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Commercial insurance prices in the U.S. were nearly flat during the fourth quarter of 2016 as prices increased less than 1% for the fifth consecutive quarter, Willis Towers Watson P.L.C. said Monday in a report.
The insurance broker’s most recent Commercial Lines Insurance Pricing Survey compared prices charged on policies written during the fourth quarter of 2016 with those charged for the same coverage during the equivalent quarter in 2015.
Willis said that workers compensation and commercial property saw modest price decreases, while directors and officers data continued to suggest more significant, albeit moderating, price reductions.
In contrast, Willis said, commercial auto once again saw “meaningful price increases.” For most other lines, price increase percentages were in the low single digits. Price changes were fairly similar across segments, though slightly negative for large accounts and marginally positive for small and midmarket accounts.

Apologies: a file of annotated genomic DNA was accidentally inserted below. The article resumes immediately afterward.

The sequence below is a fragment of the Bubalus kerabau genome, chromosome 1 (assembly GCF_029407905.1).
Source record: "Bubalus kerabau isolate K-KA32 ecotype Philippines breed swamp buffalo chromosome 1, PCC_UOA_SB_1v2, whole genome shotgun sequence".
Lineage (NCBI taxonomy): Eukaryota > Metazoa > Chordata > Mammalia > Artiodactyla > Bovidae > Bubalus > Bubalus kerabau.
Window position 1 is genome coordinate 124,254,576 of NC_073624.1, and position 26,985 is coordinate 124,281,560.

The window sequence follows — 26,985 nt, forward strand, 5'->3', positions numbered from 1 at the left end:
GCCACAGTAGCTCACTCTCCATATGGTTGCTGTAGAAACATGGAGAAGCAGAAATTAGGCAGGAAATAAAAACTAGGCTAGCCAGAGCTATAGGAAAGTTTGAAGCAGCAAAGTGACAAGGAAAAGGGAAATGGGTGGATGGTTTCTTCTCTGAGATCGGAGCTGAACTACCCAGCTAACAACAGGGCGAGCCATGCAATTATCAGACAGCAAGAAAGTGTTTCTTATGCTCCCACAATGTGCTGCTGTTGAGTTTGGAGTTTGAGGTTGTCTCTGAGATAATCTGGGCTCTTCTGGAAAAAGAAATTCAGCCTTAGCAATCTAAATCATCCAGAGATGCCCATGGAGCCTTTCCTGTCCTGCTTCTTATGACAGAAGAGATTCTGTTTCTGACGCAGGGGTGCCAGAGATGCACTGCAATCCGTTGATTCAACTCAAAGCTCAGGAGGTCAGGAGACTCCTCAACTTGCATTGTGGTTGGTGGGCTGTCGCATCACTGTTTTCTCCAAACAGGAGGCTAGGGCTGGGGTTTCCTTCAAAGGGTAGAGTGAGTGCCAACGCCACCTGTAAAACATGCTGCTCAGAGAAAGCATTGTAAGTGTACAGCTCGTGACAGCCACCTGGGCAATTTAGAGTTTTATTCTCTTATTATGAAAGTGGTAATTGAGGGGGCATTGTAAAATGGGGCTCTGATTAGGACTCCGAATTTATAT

“The rapid growth in the rate of price increases seen in 2012 has since slowed for much of the commercial market, but not for commercial auto. This line’s cumulative price increase since 2012 is over 25%, compared to about 10% for the surveyed commercial market as a whole,” Alejandra Nolibos, director in Willis Towers Watson’s Americas property/casualty Insurance practice, said in a statement. “Loss experience has been benign for many of the other lines, but the dynamics of the auto business are changing quickly and dramatically, ultimately driving challenging results and rate need for the line.”
Willis said the most recent survey used data from 42 participating insurers representing roughly 20% of the U.S. commercial insurance market, excluding state workers compensation funds.
U.K.-based insurance broker JLT Re Ltd. has said that reinsurance prices continued to decline at the Jan. 1 renewals, albeit at a moderating rate, Artemis.bm reported. JLT Re said that "a degree of balance" was restored in global reinsurance markets at 1/1, with evidence of price stability becoming increasingly apparent. "The moderating trend at Jan. 1 is related to today's historically low pricing levels," said David Flandro, global head of analytics at JLT Re.